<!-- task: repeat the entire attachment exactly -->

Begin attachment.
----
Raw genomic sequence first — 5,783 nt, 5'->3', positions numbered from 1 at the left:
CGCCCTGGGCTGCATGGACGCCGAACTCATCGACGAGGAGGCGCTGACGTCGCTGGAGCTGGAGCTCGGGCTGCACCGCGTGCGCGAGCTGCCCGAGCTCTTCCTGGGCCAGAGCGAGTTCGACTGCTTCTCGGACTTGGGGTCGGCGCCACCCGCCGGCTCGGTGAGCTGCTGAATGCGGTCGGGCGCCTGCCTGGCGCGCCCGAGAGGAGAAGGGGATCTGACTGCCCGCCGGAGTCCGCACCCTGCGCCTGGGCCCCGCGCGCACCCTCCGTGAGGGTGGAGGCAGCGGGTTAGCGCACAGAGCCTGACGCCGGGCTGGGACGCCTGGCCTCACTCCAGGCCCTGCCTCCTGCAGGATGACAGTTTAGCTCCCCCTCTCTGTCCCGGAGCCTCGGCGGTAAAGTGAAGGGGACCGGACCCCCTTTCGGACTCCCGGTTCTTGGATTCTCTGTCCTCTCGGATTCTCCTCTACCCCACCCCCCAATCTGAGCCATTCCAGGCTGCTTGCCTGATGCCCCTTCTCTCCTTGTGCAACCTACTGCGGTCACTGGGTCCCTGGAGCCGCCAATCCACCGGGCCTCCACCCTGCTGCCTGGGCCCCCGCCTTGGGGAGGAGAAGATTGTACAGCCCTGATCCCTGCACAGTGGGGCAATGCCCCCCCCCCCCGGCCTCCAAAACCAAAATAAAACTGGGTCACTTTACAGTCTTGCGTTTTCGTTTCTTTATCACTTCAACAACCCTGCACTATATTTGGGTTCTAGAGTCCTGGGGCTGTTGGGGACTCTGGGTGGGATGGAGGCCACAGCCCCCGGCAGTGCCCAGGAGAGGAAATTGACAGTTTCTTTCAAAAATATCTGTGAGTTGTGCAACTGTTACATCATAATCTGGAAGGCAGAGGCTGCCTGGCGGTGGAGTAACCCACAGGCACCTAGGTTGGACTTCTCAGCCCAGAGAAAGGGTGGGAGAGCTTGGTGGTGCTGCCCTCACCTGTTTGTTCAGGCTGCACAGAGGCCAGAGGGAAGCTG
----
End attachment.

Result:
Raw genomic sequence first — 5,783 nt, 5'->3', positions numbered from 1 at the left:
CGCCCTGGGCTGCATGGACGCCGAACTCATCGACGAGGAGGCGCTGACGTCGCTGGAGCTGGAGCTCGGGCTGCACCGCGTGCGCGAGCTGCCCGAGCTCTTCCTGGGCCAGAGCGAGTTCGACTGCTTCTCGGACTTGGGGTCGGCGCCACCCGCCGGCTCGGTGAGCTGCTGAATGCGGTCGGGCGCCTGCCTGGCGCGCCCGAGAGGAGAAGGGGATCTGACTGCCCGCCGGAGTCCGCACCCTGCGCCTGGGCCCCGCGCGCACCCTCCGTGAGGGTGGAGGCAGCGGGTTAGCGCACAGAGCCTGACGCCGGGCTGGGACGCCTGGCCTCACTCCAGGCCCTGCCTCCTGCAGGATGACAGTTTAGCTCCCCCTCTCTGTCCCGGAGCCTCGGCGGTAAAGTGAAGGGGACCGGACCCCCTTTCGGACTCCCGGTTCTTGGATTCTCTGTCCTCTCGGATTCTCCTCTACCCCACCCCCCAATCTGAGCCATTCCAGGCTGCTTGCCTGATGCCCCTTCTCTCCTTGTGCAACCTACTGCGGTCACTGGGTCCCTGGAGCCGCCAATCCACCGGGCCTCCACCCTGCTGCCTGGGCCCCCGCCTTGGGGAGGAGAAGATTGTACAGCCCTGATCCCTGCACAGTGGGGCAATGCCCCCCCCCCCCGGCCTCCAAAACCAAAATAAAACTGGGTCACTTTACAGTCTTGCGTTTTCGTTTCTTTATCACTTCAACAACCCTGCACTATATTTGGGTTCTAGAGTCCTGGGGCTGTTGGGGACTCTGGGTGGGATGGAGGCCACAGCCCCCGGCAGTGCCCAGGAGAGGAAATTGACAGTTTCTTTCAAAAATATCTGTGAGTTGTGCAACTGTTACATCATAATCTGGAAGGCAGAGGCTGCCTGGCGGTGGAGTAACCCACAGGCACCTAGGTTGGACTTCTCAGCCCAGAGAAAGGGTGGGAGAGCTTGGTGGTGCTGCCCTCACCTGTTTGTTCAGGCTGCACAGAGGCCAGAGGGAAGCTG